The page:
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You should definitely take the time to learn bash or zsh before deciding they're not powerful enough for what you want to do most of the time. –  Ken Bloom Aug 11 '10 at 4:27

CSH has nothing to do with C programming. It's serves the same functions as the Bourne Shell about equally well, but uses different syntax.

If you want C interpreter, I suggest using cint, which is part of CERN's ROOT system. But keep in mind that it's not useful in the least for system administration and navigation.

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I'm sure with a little bit of work you could further extend Devel::REPL (Perl) to provide access to gnu coreutils,

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You may want to take a look at IPython. It is an interactive Python shell (with filesystem navigation alongside other nice features) and it also provides a system shell profile to optimize its behavior for system shell usage.

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Bash has lots of programming features that aren't ordinarily acknowledged, for example arrays and string manipulation options when expanding a shell variable. Some shells, like zsh or ksh have greatly improved programming features compared to the most common shells (namely bash or tcsh.)

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I don't think it's at all clear that ksh has greatly improved programming features over Bash. They have a lot in common and they each have features that the other lacks. –  Dennis Williamson Aug 11 '10 at 6:11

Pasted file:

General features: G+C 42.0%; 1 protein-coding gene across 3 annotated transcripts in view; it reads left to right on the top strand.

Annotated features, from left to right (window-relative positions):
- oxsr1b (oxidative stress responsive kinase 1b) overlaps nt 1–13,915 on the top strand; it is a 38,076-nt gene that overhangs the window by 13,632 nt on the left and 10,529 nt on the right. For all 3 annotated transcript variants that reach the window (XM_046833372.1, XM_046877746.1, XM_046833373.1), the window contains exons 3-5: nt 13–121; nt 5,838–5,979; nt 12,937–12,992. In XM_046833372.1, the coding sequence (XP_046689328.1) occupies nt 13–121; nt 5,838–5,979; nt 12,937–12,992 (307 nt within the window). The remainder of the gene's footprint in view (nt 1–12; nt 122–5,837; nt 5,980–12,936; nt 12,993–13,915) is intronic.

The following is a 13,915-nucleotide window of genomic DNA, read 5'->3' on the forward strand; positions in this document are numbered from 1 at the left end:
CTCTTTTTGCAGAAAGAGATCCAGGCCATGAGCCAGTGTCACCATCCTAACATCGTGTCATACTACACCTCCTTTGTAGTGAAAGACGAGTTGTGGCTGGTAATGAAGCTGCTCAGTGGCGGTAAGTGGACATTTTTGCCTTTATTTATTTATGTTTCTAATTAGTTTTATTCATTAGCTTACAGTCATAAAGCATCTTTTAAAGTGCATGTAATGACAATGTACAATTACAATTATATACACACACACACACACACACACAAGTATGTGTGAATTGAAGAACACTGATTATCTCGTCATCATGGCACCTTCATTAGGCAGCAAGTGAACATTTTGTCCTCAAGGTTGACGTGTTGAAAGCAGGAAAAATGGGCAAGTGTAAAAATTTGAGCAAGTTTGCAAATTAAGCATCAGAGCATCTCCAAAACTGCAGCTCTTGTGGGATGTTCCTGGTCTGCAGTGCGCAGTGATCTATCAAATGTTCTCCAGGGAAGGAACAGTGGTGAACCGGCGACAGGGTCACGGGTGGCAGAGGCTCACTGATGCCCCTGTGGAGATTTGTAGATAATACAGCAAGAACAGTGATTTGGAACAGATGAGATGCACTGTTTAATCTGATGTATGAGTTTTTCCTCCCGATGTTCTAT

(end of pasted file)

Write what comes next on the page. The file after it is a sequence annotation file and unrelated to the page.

Tcl's interpreter, tclsh, is really designed to be a shell. In fact, unlike Ruby where the interactive and non interactive shell are separate, tclsh works just like traditional shells like bash: if run without a script it enters interactive mode but given a script it enters batch mode.

But, it does suck in that it doesn't have readline built-in. So no up-arrow history or tab completion etc. But you can always run it using rlwrap:

rlwrap tclsh

which should give you readline capabilities.

However, I wasn't satisfied (partly because my system at the time didn't have rlwrap and partly because there were a few more features I wanted). So I wrote my own implementation of history and tab completion etc. Checkout my original Pure-tcl readline or the improved Pure-tcl readline2.

It really does act like an interactive shell complete with auto-executing external executables if a tcl command is unknown. And you can even execute interactive programs like vi, emacs or lynx from it. Because it automatically falls back to executing external commands, you can mix tcl and shell like:

foreach x [split [ps aux | grep apache] \n] {
    puts [lindex $x 1]

This is great because tcl's syntax is much saner compared to bash and sh (ever tried to get out of '"\"\\\\"\ quoting hell in bash?). I personally like tcl but tcl is kind of a love-it-or-hate-it language. People who get it really love it and people who don't really hate it.

But even if you don't quite like tcl syntax I'd suggest you give it a try for this specific application because unlike other languages tcl really is designed to be used more as a command language than a programming language. Read I can’t believe I’m praising Tcl for some of the reasons why.